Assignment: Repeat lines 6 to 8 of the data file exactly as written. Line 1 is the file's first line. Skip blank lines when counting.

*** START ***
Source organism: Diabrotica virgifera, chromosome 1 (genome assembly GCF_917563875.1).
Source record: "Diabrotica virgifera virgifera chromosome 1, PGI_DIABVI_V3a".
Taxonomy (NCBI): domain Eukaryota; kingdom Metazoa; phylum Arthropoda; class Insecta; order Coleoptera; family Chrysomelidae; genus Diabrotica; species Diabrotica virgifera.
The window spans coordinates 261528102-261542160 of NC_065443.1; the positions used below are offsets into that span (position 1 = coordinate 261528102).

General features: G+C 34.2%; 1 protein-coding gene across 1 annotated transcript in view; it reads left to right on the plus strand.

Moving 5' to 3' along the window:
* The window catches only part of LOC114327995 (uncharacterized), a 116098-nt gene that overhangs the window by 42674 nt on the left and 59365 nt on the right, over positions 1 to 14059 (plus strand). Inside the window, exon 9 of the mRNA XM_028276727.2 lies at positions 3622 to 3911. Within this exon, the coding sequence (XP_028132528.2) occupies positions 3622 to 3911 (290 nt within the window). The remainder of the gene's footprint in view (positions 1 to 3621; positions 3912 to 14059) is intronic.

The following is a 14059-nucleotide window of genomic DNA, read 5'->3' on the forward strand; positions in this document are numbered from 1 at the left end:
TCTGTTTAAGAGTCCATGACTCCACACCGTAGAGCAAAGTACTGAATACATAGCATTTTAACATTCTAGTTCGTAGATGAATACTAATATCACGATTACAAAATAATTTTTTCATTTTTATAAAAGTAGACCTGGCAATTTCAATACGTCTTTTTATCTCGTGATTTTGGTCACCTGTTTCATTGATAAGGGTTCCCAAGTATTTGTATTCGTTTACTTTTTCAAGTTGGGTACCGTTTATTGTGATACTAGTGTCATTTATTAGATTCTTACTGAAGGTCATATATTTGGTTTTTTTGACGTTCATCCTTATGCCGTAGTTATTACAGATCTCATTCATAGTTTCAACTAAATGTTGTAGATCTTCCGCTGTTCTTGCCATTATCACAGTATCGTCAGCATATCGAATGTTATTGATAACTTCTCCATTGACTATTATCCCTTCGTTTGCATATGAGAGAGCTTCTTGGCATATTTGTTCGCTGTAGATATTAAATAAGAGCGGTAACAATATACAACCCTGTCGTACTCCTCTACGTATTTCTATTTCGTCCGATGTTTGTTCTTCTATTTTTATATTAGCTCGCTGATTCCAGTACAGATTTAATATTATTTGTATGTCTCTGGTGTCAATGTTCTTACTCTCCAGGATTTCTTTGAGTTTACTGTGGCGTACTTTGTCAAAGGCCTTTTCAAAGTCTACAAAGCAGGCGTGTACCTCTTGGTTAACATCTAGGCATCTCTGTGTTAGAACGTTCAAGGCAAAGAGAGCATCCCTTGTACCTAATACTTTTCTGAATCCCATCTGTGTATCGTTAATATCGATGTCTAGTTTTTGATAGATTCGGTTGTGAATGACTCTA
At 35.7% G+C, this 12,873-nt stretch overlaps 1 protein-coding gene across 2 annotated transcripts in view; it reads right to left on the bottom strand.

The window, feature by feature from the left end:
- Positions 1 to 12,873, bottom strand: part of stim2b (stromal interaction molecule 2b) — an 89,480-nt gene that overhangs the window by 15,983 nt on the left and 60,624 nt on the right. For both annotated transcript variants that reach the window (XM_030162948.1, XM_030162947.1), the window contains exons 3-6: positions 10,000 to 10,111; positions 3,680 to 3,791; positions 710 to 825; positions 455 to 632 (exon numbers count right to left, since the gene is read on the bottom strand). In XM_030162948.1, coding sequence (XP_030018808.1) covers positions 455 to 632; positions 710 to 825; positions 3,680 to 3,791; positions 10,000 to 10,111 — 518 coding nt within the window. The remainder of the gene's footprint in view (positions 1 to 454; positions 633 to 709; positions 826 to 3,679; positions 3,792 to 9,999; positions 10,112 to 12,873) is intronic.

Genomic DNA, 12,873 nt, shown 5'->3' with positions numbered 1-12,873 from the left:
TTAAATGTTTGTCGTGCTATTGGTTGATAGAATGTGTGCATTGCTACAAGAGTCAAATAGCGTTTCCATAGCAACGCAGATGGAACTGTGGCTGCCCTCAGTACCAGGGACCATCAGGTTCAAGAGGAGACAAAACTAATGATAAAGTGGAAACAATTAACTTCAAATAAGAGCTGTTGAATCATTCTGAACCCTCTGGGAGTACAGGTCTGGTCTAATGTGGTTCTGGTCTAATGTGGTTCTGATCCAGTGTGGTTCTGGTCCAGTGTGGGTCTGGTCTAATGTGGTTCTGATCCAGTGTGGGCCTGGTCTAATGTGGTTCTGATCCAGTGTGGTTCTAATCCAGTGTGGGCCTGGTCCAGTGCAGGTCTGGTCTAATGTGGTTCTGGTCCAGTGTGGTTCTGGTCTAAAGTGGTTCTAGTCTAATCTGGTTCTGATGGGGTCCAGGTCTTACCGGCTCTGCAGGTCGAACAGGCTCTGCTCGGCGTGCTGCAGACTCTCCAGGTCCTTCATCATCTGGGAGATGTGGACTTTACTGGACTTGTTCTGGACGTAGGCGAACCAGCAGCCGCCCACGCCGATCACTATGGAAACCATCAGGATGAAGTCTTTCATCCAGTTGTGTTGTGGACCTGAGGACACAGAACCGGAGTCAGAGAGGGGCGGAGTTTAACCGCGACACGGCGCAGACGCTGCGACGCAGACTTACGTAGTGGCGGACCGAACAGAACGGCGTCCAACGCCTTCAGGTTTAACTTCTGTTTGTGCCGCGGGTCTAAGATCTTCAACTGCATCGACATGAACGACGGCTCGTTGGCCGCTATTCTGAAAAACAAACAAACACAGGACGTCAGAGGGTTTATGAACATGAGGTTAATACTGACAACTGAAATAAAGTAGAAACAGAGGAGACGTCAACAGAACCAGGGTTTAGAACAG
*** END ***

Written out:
Moving 5' to 3' along the window:
* The window catches only part of LOC114327995 (uncharacterized), a 116098-nt gene that overhangs the window by 42674 nt on the left and 59365 nt on the right, over positions 1 to 14059 (plus strand). Inside the window, exon 9 of the mRNA XM_028276727.2 lies at positions 3622 to 3911. Within this exon, the coding sequence (XP_028132528.2) occupies positions 3622 to 3911 (290 nt within the window). The remainder of the gene's footprint in view (positions 1 to 3621; positions 3912 to 14059) is intronic.

The following is a 14059-nucleotide window of genomic DNA, read 5'->3' on the forward strand; positions in this document are numbered from 1 at the left end: